SHIZUOKA – The city of Shimada in Shizuoka Prefecture on Thursday began incinerating tsunami debris from Tohoku on a trial basis to check radiation levels and assess the potential risk to local residents.
If municipal authorities confirm radiation levels are within a safe range, the city will formally agree to accept debris from the disaster-hit town of Yamada in Iwate Prefecture from next month.
The deal would make Shimada only the second municipality after Tokyo to accept shipments of rubble from disaster areas for incineration at local facilities. A number of municipalities nationwide have drawn up similar plans, but have met stiff opposition from their citizens.
Yamada shipped 10 tons of tsunami debris to Shimada for its trial run. The city will mix about 56 tons of local household garbage among the debris and burn it through Friday in two furnaces at a nearby waste incineration plant.
Environment Minister Goshi Hosono, Shizuoka Gov. Heita Kawakatsu and Shimada Mayor Katsuro Sakurai were all present at the plant Thursday to witness the start of the incineration trial.
“I want the leaders of local governments who are concerned about the disaster-hit areas to cooperate (in debris disposal),” Hosono said.
But while he was speaking, about 30 local residents staged a demonstration outside the facility to protest the trial, voicing their safety concerns and calling on municipal authorities to stop burning the rubble.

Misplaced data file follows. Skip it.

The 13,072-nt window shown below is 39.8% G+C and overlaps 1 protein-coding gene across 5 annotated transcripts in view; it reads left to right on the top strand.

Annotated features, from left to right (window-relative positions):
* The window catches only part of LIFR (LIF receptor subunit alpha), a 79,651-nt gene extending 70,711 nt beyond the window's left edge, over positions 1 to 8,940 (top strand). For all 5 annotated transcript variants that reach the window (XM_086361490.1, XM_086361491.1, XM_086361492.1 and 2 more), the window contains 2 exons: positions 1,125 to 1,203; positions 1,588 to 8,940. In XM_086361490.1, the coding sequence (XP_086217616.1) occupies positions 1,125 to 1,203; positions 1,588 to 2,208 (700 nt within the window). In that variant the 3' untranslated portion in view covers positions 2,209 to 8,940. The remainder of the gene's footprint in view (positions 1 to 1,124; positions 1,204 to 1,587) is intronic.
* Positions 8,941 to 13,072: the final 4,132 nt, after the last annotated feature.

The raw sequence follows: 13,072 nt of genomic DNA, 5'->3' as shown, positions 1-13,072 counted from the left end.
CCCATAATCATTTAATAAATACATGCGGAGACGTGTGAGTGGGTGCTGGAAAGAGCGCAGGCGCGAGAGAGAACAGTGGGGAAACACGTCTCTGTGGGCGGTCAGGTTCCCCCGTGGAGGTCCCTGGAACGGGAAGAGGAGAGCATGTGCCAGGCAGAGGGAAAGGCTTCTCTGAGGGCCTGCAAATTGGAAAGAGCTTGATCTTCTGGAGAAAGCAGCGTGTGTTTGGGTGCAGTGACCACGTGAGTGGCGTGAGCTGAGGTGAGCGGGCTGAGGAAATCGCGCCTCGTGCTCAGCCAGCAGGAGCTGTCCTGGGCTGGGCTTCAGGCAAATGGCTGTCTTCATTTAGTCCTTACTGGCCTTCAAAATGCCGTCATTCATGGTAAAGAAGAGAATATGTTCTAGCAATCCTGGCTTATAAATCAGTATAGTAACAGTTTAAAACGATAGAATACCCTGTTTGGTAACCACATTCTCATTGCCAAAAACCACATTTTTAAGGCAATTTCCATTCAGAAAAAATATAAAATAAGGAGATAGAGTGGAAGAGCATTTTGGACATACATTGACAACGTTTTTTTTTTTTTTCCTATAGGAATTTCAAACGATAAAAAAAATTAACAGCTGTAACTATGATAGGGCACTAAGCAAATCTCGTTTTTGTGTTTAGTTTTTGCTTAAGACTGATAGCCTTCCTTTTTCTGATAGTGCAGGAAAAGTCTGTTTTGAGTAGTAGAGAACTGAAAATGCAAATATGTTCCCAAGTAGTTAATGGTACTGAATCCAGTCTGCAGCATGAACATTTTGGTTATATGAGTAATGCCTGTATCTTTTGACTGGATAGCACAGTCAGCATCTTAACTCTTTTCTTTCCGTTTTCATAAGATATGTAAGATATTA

“We are worried about environmental pollution and the health hazards,” one of the protesters said, while another demanded that authorities explain the contamination risks to residents in much greater detail.
“I believe you will be able to accept (the debris incineration) if you can confirm the safety,” Hosono said, encouraging the residents to check contamination levels when the city allows the public to inspect the ashes from the trial.
The city plans to allow residents to check the ashes Monday at both the plant and the municipal office to allay fears about radioactive fallout from the Fukushima nuclear crisis. Authorities will even provide residents with dosimeters to test contamination levels.
Municipal inspectors will also check the levels of radioactive cesium in gas emissions and ashes at the plant, as well as atmospheric radiation levels at nearby elementary schools.
The results of the trial incineration are due to be released by March 24.
Provided the cesium concentration in the ashes is less than 500 becquerels per kilogram and that various other safety standards are met, Mayor Sakurai will announce by the end of March if Shimada will officially start accepting disaster debris from Yamada.
The trial incineration follows notes that Shimada authorities exchanged with Iwate and Shizuoka prefectures Feb. 1. Sakurai had expressed his city’s readiness to accept debris in December.